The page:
|Cited Patent||Filing date||Publication date||Applicant||Title|
|US5179699 *||Jan 13, 1989||Jan 12, 1993||International Business Machines Corporation||Partitioning of sorted lists for multiprocessors sort and merge|
|US5210870 *||Mar 27, 1990||May 11, 1993||International Business Machines||Database sort and merge apparatus with multiple memory arrays having alternating access|
|US5307485 *||May 31, 1991||Apr 26, 1994||International Business Machines Corporation||Method and apparatus for merging sorted lists in a multiprocessor shared memory system|
|US5414842 *||Jan 22, 1993||May 9, 1995||International Business Machines Corporation||External sorting using virtual storage as a work device|
|US5421007 *||May 12, 1992||May 30, 1995||Syncsort Incorporated||Key space analysis method for improved record sorting and file merging|
|US5487164 *||Sep 14, 1993||Jan 23, 1996||International Business Machines Corporation||Distribution-based replacement selection sorting system|
|US5487166 *||Sep 19, 1994||Jan 23, 1996||Amdahl Corporation||Computer with two-dimensional merge tournament sort using offset-value coding|
|US5519860 *||Nov 7, 1994||May 21, 1996||Syncsort Incorporated||Central processor index sort followed by direct record sort and write by an intelligent control unit|
|US5619693 *||May 2, 1994||Apr 8, 1997||Tandem Computers Incorporated||Method for sorting and storing data employing dynamic sort tree reconfiguration in volatile memory|
|US5621908 *||Jul 14, 1995||Apr 15, 1997||Fujitsu Limited||Parallel sorting system to reduce the amount of communication between processing devices|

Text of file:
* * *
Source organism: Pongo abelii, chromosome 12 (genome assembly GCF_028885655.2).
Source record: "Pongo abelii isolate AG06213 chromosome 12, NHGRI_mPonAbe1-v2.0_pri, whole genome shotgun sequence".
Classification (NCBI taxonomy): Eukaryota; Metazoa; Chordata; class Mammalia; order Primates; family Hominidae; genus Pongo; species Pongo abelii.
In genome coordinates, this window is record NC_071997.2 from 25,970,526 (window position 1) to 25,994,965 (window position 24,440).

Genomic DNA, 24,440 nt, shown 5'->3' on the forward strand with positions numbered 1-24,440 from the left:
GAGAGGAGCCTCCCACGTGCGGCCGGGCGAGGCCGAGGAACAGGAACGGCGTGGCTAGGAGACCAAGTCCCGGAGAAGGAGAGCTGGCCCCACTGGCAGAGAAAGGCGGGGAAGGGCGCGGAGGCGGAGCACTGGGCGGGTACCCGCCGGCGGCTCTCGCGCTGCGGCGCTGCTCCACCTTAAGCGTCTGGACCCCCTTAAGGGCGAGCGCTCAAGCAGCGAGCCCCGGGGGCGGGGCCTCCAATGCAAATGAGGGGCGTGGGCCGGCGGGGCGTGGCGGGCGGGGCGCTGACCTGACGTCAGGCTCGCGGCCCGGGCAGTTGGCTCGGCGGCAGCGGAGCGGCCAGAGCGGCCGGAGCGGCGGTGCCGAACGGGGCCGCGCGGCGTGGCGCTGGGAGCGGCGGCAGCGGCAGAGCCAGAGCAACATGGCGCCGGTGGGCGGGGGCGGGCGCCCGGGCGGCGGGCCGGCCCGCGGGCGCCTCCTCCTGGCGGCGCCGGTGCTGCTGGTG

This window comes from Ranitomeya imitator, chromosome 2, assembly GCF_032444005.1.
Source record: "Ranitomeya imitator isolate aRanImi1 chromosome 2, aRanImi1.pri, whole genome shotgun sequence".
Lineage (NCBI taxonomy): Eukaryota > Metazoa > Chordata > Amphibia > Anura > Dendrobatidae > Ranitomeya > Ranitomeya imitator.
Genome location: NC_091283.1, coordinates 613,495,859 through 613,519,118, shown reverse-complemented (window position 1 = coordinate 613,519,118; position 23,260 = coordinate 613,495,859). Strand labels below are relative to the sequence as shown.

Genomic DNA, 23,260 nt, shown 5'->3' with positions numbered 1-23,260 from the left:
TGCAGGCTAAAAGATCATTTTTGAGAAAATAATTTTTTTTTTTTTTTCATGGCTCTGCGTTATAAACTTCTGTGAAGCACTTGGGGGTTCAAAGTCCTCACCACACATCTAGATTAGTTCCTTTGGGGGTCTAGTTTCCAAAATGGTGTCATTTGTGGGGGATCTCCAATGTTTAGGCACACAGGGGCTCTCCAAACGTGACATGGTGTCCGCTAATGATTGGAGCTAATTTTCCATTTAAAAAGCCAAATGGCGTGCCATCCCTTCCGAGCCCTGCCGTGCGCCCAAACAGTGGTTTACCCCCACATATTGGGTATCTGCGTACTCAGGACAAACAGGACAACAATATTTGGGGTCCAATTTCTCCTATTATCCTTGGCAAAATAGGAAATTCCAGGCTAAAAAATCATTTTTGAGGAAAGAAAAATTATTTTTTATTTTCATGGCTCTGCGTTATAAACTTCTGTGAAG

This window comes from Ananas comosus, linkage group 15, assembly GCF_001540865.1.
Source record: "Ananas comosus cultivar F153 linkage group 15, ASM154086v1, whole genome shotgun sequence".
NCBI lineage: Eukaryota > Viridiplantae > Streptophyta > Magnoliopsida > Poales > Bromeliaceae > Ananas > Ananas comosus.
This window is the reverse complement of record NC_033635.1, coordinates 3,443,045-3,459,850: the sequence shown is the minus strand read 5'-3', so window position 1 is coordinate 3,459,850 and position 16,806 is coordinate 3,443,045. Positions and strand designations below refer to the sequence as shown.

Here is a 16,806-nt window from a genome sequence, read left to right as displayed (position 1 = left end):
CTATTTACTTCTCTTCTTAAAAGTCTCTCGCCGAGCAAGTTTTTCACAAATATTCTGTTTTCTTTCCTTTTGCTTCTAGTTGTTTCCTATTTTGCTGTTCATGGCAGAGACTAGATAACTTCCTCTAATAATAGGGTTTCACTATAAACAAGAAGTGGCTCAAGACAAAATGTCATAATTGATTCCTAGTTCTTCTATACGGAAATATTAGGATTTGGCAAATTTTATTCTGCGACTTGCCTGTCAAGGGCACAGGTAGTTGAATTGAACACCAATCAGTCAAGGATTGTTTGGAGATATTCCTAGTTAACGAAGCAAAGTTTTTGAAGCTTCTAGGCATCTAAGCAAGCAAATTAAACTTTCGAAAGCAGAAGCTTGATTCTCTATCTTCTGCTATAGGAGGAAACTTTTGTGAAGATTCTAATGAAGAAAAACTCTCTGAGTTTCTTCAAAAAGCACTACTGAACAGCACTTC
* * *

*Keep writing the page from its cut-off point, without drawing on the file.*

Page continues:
|US5640554 *||Oct 12, 1994||Jun 17, 1997||Fujitsu Limited||Parallel merge and sort process method and system thereof|
|1||A.I. Verkamo, "Performance Comparison of Distributive Sort and MergeSort as External Sorting Algorithm," The Journal of Systems and Software 10, pp. 184-200 (1989).|
|2||*||A.I. Verkamo, Performance Comparison of Distributive Sort and MergeSort as External Sorting Algorithm, The Journal of Systems and Software 10 , pp. 184 200 (1989).|
|3||B.K. Iyer et al., "Percentile Finding Algorithm for Multiple Sorted Runs, " Proceedings of the 15th International Conference on VLDB, Amsterdam (1989), pp. 135-144.|
|4||*||B.K. Iyer et al., Percentile Finding Algorithm for Multiple Sorted Runs, Proceedings of the 15th International Conference on VLDB , Amsterdam (1989), pp. 135 144.|
|5||Claudia Leopold, "A Fast Sort Using Parallelism within Memory," Proceedings of 4th IEEE Symposium on Parallel and Distributed Processing, Dec. 1992, pp. 326-333.|
|6||*||Claudia Leopold, A Fast Sort Using Parallelism within Memory, Proceedings of 4th IEEE Symposium on Parallel and Distributed Processing, Dec. 1992, pp. 326 333.|
|7||*||D. Knuth, The Art of Computer Programming, vol. 3: Sorting and Searching , Ch. 5.4.1, Addison Wesley, Reading, MA (1973), pp. 251 265.|
|8||D. Knuth, The Art of Computer Programming, vol. 3: Sorting and Searching, Ch. 5.4.1, Addison Wesley, Reading, MA (1973), pp. 251-265.|
|9||Dewitt et al., "Parallel Sorting on a Shared-Nothing Architecture Using Probabilistic Splitting, " Proceedings of the International Conference on Parallel and Distributed Information Systems, Miami Beach, FL (Dec. 1991), pp. 280-291.|
|10||*||Dewitt et al., Parallel Sorting on a Shared Nothing Architecture Using Probabilistic Splitting, Proceedings of the International Conference on Parallel and Distributed Information Systems , Miami Beach, FL (Dec. 1991), pp. 280 291.|
|11||Goetz Graefe et al., "Tuning a Parallel Database Algorithm on a Shared-Memory Multiprocessor," Software Practice and Experience,, vol. 22 (7), pp. 495-517 (Jul. 1992).|
|12||*||Goetz Graefe et al., Tuning a Parallel Database Algorithm on a Shared Memory Multiprocessor, Software Practice and Experience, , vol. 22 (7), pp. 495 517 (Jul. 1992).|
|13||M.J. Quinn, "Parallel Sorting Algorithm for Tightly Coupled Multiprocessors, " Parallel Computing 6, pp. 349-357, North-Holland (1989).|
|14||*||M.J. Quinn, Parallel Sorting Algorithm for Tightly Coupled Multiprocessors, Parallel Computing 6 , pp. 349 357, North Holland (1989).|